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Politics as Polemics
The Converse Clausewitz Principle
Would that I could avoid this political stuff! But I cannot in good conscience retreat into my inner citadel and let my country and its Western heritage be destroyed — the country that makes it possible for me to cultivate the garden of solitude, retreat into my inner citadel, and pursue pure theory for its own sake.
Political discourse is unavoidably polemical.1 The zoon politikon must needs be a zoon polemikon. 'Polemical’ is from the Greek polemos, war, strife. According to Heraclitus of Ephesus, strife is the father of all: polemos panton men pater esti . . . (Fr. 53) I don't know about the 'all,' but strife is certainly at the root of politics. Politics is polemical because it is a form of warfare: the point is to defeat the opponent and remove him from power, whether or not one can rationally persuade him of what one takes to be the truth. It is practical rather than theoretical in that the aim is to implement what one takes to be the truth rather than contemplate it. What one takes to be the truth: that is the problem in a nutshell. Conservatives and leftists disagree fundamentally and non-negotiably. There is little or no common ground left, and if you think otherwise, you are fooling yourself.
Implementation of what one takes to be the truth, however, requires that one get one’s hands on the levers of power. Von Clausewitz held that war is politics pursued by other means. But what could be called the Converse Clausewitz principle holds equally: politics is war pursued by other means.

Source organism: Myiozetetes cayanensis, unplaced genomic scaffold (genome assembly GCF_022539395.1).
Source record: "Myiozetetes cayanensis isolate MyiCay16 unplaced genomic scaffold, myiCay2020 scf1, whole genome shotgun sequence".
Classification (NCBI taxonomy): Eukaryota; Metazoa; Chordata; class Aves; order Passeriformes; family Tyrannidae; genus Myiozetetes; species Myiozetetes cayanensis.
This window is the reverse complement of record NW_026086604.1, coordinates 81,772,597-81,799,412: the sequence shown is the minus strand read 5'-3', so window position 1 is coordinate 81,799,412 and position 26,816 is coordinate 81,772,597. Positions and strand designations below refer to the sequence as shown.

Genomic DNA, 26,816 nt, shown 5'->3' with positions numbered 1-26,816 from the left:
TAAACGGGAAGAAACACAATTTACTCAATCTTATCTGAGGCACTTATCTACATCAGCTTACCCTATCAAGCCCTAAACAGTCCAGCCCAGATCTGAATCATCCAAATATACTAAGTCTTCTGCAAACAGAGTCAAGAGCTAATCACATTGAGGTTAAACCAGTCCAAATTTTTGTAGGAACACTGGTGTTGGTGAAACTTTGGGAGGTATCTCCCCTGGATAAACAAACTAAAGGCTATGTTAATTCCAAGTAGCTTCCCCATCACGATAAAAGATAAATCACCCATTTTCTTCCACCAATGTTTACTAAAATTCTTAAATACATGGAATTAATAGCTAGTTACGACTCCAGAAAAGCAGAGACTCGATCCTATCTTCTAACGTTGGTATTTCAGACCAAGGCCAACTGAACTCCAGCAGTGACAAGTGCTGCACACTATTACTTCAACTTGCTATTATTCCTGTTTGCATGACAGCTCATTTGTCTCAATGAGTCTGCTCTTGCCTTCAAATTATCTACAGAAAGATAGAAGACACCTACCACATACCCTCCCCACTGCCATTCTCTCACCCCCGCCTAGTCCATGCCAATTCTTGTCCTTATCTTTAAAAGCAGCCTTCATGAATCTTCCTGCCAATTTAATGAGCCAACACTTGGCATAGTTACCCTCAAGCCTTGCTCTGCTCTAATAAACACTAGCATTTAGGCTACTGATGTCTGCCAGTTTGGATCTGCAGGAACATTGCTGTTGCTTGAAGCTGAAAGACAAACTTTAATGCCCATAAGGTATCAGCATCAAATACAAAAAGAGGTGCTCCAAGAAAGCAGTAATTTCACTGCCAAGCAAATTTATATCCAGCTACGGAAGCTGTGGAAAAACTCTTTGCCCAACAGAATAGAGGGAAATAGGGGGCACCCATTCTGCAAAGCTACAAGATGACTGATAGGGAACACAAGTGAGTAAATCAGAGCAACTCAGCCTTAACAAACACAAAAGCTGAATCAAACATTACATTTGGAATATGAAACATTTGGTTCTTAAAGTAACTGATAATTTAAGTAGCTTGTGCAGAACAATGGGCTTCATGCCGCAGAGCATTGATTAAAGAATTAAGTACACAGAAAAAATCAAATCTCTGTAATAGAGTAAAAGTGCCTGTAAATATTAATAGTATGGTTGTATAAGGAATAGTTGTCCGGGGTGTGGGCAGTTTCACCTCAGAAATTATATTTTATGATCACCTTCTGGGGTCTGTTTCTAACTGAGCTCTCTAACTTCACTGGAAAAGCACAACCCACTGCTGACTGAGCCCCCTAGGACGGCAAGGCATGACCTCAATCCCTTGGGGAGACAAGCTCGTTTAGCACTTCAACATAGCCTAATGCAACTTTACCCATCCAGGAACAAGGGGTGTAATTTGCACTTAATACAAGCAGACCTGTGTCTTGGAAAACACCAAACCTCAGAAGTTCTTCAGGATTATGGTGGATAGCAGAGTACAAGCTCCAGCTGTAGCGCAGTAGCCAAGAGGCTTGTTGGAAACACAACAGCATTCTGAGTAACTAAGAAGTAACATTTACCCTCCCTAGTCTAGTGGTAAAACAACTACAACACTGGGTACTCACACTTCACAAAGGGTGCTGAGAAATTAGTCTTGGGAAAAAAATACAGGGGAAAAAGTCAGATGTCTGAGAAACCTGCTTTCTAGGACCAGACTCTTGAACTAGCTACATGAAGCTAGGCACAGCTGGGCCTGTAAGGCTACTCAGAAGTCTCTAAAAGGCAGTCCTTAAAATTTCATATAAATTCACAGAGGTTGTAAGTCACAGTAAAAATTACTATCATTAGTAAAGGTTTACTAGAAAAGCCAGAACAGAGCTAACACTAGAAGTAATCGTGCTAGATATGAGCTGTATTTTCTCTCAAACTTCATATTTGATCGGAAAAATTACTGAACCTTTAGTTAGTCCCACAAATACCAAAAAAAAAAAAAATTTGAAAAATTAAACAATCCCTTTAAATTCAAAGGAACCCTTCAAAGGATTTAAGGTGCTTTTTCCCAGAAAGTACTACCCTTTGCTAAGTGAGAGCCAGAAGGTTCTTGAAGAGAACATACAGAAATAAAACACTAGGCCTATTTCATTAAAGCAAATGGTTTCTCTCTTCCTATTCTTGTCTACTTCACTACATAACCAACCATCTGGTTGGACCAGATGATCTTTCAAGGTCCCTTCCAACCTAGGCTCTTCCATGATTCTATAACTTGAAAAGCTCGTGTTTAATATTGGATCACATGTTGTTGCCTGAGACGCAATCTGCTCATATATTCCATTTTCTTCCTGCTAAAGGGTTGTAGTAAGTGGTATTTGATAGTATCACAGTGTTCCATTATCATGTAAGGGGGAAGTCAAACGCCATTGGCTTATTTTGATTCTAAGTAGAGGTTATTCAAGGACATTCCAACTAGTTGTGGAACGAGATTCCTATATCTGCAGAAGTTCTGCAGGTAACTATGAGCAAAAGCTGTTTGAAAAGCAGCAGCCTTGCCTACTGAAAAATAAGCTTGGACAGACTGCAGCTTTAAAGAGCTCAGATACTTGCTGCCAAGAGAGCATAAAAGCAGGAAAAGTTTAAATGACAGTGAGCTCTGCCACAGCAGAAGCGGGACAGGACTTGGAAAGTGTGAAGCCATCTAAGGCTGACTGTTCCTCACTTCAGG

David Horowitz, commenting on "Politics is war conducted by other means," writes:
In political warfare you do not just fight to prevail in an argument, but rather to destroy the enemy's fighting ability. Republicans often seem to regard political combats as they would a debate before the Oxford Political Union, as though winning depended on rational arguments and carefully articulated principles. But the audience of politics is not made up of Oxford dons, and the rules are entirely different.
You have only thirty seconds to make your point. Even if you had time to develop an argument, the audience you need to reach (the undecided and those in the middle who are not paying much attention) would not get it. Your words would go over some of their heads and the rest would not even hear them (or quickly forget) amidst the bustle and pressure of everyday life. Worse, while you are making your argument the other side has already painted you as a mean-spirited, borderline racist controlled by religious zealots, securely in the pockets of the rich. Nobody who sees you in this way is going to listen to you in any case. You are politically dead.
Politics is war. Don't forget it. ("The Art of Political War" in Left Illusions: An
Intellectual Odyssey Spence 2003, pp. 349-350)
Don’t confuse political discourse with political philosophy or with political science. The former is unavoidable polemical, but the latter two, as truth-seeking theoretical pursuits, are not inherently polemical and ought to be kept free from polemics.